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Title: Adverbial  
Author: World Heritage Encyclopedia
Language: English
Subject: Adjunct (grammar), Purpose, Portuguese grammar, Ancient Greek grammar, Sirenik Eskimo language
Collection: Syntactic Entities
Publisher: World Heritage Encyclopedia


In grammar an adverbial is a word (an adverb) or a group of words (an adverbial phrase or an adverbial clause) that modifies or tells us something about the sentence or the verb. (The word adverbial itself is also used as an adjective, meaning "having the same function as an adverb".) Look at the examples below:

Danny speaks fluently. (telling more about the verb)
Lorna ate breakfast yesterday morning. (telling when the verb's action occurred)I'm at work today and I'm just going on a date


  • The form of adverbials 1
  • Types of adverbials that form sentence elements 2
  • Distinguishing an adverbial from an adjunct 3
  • Other types of adverbials 4
  • References 5

The form of adverbials

In English, adverbials most commonly take the form of adverbs, adverb phrases, temporal noun phrases or prepositional phrases. Many types of adverbials (for instance reason and condition) are often expressed by clauses.

James answered immediately. (adverb)
James answered in English. (prepositional phrase)
James answered this morning. (noun phrase)
James answered in English because he had a foreign visitor. (adverbial clause)

An adverbial is a construction that modifies, or describes, verbs. When an adverbial modifies a verb, it changes the meaning of that verb. Word groups that are also considered to be adverbials can also modify verbs: for example, a prepositional phrase, a noun phrase, a finite clause or a non-finite clause.[1] Prepositional phrase in a sentence may be adverbial; that is, it modifies a verb.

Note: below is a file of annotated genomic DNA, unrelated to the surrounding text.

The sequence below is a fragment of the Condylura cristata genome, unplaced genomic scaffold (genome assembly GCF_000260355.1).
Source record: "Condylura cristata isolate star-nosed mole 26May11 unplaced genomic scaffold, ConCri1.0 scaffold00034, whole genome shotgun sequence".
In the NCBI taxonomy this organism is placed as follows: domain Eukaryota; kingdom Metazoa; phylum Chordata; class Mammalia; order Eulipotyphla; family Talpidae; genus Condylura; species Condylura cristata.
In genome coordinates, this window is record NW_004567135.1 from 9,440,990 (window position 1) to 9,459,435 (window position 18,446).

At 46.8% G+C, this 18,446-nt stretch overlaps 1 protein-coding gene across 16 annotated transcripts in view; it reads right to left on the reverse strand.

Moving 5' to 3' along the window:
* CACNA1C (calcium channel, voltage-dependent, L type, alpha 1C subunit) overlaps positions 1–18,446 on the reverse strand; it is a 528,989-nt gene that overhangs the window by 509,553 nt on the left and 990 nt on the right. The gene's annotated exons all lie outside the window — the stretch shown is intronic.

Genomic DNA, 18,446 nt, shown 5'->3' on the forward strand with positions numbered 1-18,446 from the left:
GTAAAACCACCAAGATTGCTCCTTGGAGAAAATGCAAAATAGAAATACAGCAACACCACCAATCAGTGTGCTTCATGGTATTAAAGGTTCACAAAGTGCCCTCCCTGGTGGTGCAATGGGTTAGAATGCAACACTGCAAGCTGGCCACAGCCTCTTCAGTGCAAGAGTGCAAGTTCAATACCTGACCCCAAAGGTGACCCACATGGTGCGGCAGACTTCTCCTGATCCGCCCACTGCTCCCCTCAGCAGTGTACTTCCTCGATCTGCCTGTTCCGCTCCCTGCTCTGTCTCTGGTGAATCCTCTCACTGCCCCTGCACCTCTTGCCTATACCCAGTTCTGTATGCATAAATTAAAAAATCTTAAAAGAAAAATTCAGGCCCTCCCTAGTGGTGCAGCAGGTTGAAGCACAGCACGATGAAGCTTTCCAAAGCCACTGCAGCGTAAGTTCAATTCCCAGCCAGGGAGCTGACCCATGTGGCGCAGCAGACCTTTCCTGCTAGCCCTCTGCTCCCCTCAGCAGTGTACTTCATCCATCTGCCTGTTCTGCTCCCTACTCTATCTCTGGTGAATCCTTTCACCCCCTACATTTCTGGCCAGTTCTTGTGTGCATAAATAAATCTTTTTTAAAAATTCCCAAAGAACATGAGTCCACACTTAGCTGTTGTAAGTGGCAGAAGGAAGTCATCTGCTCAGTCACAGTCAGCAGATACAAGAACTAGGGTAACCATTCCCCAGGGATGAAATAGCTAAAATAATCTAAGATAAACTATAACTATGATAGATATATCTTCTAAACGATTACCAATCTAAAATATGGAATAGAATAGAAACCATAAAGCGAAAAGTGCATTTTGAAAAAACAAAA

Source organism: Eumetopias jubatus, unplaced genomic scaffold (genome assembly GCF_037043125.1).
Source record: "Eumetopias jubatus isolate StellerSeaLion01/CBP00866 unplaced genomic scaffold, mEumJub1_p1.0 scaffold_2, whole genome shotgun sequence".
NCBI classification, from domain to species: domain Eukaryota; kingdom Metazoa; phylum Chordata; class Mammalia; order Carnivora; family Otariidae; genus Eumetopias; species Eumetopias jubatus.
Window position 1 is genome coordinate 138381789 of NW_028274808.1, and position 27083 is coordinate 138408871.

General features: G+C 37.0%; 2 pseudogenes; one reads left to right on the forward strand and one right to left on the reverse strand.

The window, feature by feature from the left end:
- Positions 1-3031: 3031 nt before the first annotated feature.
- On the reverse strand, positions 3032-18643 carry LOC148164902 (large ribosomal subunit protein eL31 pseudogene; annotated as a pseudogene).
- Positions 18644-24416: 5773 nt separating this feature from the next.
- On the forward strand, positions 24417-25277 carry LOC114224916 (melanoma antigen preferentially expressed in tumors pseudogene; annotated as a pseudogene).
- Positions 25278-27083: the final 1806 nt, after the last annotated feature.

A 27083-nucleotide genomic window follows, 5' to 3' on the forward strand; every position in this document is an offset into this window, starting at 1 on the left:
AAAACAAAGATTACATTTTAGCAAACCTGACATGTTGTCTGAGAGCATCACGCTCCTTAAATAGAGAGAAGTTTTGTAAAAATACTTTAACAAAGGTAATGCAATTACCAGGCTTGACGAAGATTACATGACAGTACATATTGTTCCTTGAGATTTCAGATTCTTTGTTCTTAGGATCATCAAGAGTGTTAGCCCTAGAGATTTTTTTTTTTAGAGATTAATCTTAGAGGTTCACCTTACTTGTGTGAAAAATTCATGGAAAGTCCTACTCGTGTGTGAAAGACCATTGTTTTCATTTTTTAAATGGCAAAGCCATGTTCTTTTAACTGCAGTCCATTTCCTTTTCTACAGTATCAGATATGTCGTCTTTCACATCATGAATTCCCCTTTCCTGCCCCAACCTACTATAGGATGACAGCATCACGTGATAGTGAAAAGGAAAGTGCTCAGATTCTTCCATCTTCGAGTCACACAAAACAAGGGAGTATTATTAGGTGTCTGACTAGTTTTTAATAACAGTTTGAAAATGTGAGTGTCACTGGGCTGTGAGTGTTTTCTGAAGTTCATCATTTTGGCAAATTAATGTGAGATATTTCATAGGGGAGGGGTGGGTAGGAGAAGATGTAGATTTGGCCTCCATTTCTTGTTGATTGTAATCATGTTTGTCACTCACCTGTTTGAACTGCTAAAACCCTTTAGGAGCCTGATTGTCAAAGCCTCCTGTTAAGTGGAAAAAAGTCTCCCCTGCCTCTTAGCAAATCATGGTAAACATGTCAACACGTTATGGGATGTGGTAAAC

Types of adverbials that form sentence elements

Adverbials are typically divided into four classes:

adverbial complements (i.e. obligatory adverbial) are adverbials that render a sentence ungrammatical and meaningless if removed.

John put the flowers in the water.

adjuncts: these are part of the core meaning of the sentence, but if omitted still leave a meaningful sentence.

John and Sophia helped me with my homework.

conjuncts: these link two sentences together.

John helped so I was, therefore, able to do my homework.

disjuncts: these make comments on the meaning of the rest of the sentence.

Surprisingly, he passed all of his exams.

Distinguishing an adverbial from an adjunct

All verb- or sentence-modifying adjuncts are adverbials, but some adverbials are not adjuncts.

  • If the removal of an adverbial does not leave a well-formed sentence, then it is not an adjunct
  • If the adverbial modifies within a sentence element, and is not a sentence element in its own right, it is not an adjunct.
  • If the adverbial is not grammatically tied to the sentence it is not an adjunct, e.g.
Mr Reninson, however, voted against the proposal. (adverbial conjunct not adjunct)

Other types of adverbials

Directional and locative particles

Prepositions (in, out, etc.) may be used adverbially to indicate direction or location.

  • Superman flew in. (directional)
  • Are you in? (locative)
  • The car drove out. (directional)
  • The ball is out. (locative)


In some models of grammar negators such as "not" and "never" are considered adverbs and their function that of negating adverbial.


Often ignored, expletives may take up many adverbial syntactic functions. Pragmatically and semantically, they often serve as intensifiers, boosting the content of the clause they appear in.

  • What the hell are you talking about?
  • I didn't bloody well do that!
  • You're freaking lying!
  • You bloody well know that smoking's not allowed here!
  • He got sodding killed.


  1. ^ Biber et al. 2002 Student grammar of spoken and written English. ISBN 0-582-23727-0
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